MPs call for crackdown on pre-paid credit cards
Child abusers getting away with it
The government has been urged by MPs to tighten controls on pre-paid credit cards, with claims they help child abusers avoid detection online.
Labour MP Geraint Davies said the cards were routinely used by paedophiles to hide their identities as he proposed a bill on Wednesday to force credit card companies to act.
He wants Visa and Mastercard to be liable when pre-paid card are used to access to abuse material, which would probably lead to their withdrawal or strict identity controls.
"Until 2002, users simply submitted their credit and debit card details online to download images of abuse from the web," Davies said.
"These days the new route for users is to hide their identity by using pre-paid credit cards to download images. These pre-paid cards are available to adults and children for £100 a time at service stations and high street retailers without the need to provide proof of identity."
Davies' private member's Bill - introduced under what is know as a Ten Minute Rule Motion - drew support across the Commons, with backing from Tories including Edward Leigh, the chairman of the Public Accounts Commitee.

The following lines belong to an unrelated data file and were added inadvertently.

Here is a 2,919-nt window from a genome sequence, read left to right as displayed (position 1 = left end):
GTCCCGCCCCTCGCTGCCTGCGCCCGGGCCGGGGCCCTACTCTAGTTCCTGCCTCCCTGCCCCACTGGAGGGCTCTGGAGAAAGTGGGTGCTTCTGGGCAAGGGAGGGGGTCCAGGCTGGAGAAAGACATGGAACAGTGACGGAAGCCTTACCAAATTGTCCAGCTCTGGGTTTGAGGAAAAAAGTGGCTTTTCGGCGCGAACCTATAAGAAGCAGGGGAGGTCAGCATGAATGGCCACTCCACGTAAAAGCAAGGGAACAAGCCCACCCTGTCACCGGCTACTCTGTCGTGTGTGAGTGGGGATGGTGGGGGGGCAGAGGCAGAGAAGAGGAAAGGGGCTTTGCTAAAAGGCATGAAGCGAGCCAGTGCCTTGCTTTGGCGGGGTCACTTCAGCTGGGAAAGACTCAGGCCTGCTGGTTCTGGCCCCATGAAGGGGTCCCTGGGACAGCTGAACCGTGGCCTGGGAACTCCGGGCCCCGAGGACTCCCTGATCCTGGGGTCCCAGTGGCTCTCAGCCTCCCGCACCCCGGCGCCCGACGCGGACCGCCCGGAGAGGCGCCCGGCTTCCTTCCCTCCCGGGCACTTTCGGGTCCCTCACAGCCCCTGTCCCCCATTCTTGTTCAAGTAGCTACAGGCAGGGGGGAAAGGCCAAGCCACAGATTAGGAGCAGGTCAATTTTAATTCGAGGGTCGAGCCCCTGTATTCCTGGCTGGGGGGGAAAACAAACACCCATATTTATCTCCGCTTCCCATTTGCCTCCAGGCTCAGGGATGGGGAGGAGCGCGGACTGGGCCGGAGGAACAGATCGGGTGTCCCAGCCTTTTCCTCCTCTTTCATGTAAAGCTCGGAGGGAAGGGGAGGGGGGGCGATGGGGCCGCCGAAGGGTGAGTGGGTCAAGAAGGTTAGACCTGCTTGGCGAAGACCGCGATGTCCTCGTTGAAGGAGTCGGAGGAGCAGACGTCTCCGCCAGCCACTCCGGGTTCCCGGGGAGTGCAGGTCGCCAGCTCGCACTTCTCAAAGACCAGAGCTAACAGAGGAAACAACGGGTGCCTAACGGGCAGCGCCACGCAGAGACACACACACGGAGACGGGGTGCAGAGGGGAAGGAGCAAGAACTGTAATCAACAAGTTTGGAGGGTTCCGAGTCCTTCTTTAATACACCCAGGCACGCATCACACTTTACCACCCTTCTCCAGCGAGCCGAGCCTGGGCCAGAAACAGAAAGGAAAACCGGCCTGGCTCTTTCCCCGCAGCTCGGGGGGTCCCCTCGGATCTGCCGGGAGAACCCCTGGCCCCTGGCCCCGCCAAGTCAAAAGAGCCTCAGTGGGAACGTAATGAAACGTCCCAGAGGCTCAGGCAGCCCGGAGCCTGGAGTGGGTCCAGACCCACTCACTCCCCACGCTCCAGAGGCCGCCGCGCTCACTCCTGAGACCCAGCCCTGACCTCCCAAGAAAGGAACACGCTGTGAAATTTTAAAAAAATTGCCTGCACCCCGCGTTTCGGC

Under current legislation, Davies said, no proof of identity is required to purchase a pre-paid card worth up to £100.
"That is why Parliament should back the provisions in my Bill to make credit and debit card companies liable for penalties when their cards are used to download images of abuse," he said.
Davies acknowledged that Visa and Mastercard had taken action following a police crackdown on online child pornography in 2002 to monitor and report illegal use of conventional credit cards, but said abusers have migrated to pre-paid.
"The credit card companies are not taking pre-emptive action," he charged.
"There is lots of money involved and no appetite for voluntary industry action."
"I hope that the Government will listen and adopt the provisions into mainstream legislation."
Ten Minute Rule Motions are typically used to draw government attention rather than in expectation of becoming law. ®
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